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Grateful for the Life’s Throw of Dice

19-06-2012published_dt 2012-06-19T00:00:00.000Z19-06-2012 05:30:00 IST
Updated On 03-11-2018 14:21:20 ISTmodified_dt 2018-11-03T08:51:20.803ZUpdated On 03-11-20182012-06-19T00:00:00.000Z19-06-2012 2012-06-19T00:00:00.000Z - 2018-11-03T08:51:20.803Z - 03-11-2018

Actually I wanted to write this yesterday. Last night itself, to be precise. But when I finished reading this it was quite late in the night.

And as the day breaks, things are not in your control. There are things to do. Tasks to complete. People to meet. Calls to make. Meetings to attend. And mails to answer.

Perhaps if I had written this last night as soon as I finished reading, I could have recorded my impressions in freshly minted condition.

Still, nearly twenty four hours later, I will try and do my best.

The Guardian interviewed PD James, the celebrated crime fiction writer. I liked the format of the interview. The way it sourced the questions is very novel. The paper’s correspondent had her own questions. Since she put out that she was going to interview PD and invited the paper’s readers to shoot off questions to the writer, she had those. What is more interesting is she had asked some celebrated writers to put questions to PD.

Normally, an interviewer has her own questions. A slightly more enthusiastic one crowd-sources some of her questions. And someone with a bit more of imagination speaks to the literary honchos before framing a questionnaire. But here it is a wonderful mix of all.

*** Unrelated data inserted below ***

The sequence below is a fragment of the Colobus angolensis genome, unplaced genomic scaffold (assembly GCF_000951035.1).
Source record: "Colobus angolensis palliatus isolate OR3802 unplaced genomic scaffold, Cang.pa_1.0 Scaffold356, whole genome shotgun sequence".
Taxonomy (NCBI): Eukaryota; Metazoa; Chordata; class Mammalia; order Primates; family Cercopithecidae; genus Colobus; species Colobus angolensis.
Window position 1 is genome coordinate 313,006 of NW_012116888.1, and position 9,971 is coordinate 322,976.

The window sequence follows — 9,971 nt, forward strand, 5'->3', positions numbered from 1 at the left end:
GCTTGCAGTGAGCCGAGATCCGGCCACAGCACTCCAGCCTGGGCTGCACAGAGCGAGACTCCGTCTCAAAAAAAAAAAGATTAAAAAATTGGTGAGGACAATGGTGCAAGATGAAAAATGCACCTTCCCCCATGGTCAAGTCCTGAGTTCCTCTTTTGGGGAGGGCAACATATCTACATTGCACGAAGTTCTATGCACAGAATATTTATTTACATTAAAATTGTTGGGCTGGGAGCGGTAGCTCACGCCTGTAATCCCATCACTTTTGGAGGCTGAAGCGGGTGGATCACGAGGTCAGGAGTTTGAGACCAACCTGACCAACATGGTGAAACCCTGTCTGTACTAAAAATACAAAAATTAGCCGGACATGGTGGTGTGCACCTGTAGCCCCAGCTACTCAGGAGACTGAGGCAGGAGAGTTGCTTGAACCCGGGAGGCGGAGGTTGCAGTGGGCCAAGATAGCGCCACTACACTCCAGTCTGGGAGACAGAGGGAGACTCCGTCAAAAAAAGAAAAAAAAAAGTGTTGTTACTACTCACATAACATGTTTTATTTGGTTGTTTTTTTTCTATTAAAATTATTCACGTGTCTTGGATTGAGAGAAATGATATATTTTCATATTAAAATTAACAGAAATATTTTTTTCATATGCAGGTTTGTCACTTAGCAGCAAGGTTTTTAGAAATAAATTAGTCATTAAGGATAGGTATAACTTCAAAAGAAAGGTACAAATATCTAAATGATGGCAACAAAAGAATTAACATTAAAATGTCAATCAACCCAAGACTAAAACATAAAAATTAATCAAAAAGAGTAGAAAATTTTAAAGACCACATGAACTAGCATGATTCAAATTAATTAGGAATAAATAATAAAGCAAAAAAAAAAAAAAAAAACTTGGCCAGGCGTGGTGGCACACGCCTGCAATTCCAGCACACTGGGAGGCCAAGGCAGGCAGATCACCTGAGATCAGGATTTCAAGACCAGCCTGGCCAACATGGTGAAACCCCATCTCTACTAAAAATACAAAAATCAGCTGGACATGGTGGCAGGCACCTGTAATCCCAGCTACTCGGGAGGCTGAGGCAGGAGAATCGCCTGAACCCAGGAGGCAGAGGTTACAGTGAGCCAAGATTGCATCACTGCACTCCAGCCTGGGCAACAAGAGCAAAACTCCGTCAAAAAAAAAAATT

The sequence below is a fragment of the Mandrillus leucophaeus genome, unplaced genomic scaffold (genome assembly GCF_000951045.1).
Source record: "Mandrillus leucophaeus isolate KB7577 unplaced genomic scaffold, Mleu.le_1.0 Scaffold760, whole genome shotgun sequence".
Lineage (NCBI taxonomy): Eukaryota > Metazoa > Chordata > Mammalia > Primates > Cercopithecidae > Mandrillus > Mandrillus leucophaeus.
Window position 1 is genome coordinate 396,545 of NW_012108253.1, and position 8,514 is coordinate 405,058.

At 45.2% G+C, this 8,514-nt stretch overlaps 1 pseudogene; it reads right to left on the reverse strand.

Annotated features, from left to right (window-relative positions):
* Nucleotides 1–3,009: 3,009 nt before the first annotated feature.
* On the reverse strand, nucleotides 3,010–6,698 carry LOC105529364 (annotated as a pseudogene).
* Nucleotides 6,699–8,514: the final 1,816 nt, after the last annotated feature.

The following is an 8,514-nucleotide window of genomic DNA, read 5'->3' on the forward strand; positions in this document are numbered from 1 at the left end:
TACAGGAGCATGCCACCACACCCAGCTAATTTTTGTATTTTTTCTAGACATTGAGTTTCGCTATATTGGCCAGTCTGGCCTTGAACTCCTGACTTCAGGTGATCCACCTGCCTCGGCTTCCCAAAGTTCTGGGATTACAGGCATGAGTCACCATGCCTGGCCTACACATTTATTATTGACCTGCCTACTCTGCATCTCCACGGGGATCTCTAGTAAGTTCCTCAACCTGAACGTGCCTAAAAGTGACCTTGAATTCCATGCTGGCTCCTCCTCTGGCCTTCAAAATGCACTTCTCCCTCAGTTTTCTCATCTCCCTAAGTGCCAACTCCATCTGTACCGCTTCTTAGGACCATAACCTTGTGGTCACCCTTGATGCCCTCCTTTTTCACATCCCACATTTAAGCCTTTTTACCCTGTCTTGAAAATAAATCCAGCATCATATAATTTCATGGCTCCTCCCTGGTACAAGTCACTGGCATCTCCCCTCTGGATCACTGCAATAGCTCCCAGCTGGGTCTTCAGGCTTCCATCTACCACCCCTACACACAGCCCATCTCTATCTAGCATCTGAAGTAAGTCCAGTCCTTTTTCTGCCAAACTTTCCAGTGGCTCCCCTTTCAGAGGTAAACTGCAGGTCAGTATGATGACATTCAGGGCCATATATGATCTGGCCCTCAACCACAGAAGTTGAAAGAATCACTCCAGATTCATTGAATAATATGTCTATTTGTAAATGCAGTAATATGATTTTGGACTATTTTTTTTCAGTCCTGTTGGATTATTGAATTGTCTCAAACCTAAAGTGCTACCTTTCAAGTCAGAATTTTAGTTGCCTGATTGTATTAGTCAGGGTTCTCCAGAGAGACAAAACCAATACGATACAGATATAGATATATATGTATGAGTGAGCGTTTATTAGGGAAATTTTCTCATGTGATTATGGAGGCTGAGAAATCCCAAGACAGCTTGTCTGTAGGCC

The result is a sumptuous interview.

It is remarkable for its candidness, simplicity and above all for its grace.

To begin with, PD James’ picture looks grand.

To a question by Jeffry Archer whether she was a lark or an owl, she said that she was a lark. She had the habit of getting up ‘terribly early’. I loved that expression ‘terribly early’. But she also said that she would go back to the nest in the afternoon and that she was a ‘siesta woman’.

It was brilliant that she continued the bird metaphor because she described herself as a lark. I wonder how she would have continued the metaphor had she described herself as an owl. I am sure, she would have pulled it off equally brilliantly.

Listen to what she said as an advice to a questioner who described herself as a budding crime writer:

‘Increase your word power. Increase your vocabulary. Words are our raw materials. Practice writing. Read widely, particularly of the best writing. Learn to try and understand and sympathise with other people. Go through life always open to experience. Nothing that happens to a writer, good or ill, is ever lost.”

Every word is a decoction of her nine decades of life experience. After all, she has been writing for the last eighty years. Eighty years! ‘Everything that happens to a writer, good or ill’ – look at that sentence. Any lesser writer would have said, ‘good or bad’. For PD, it is not ‘bad’ but ‘ill’.

That’s the difference between a mere writer and a craftsman. Rather a craftswoman. Maybe a craftsperson!

What made me fall in love with this interview is the answer that she gave to the question ‘Do you feel lucky in the life you have had?’

She said, “I feel incredibly fortunate and blessed, for which I nightly give thanks. I have worked hard and tried to do my best but many other people do that without the good fortune that I have enjoyed”

What humility! How realistic, and grateful for the life’s throw of dice!

( You can read the interview at )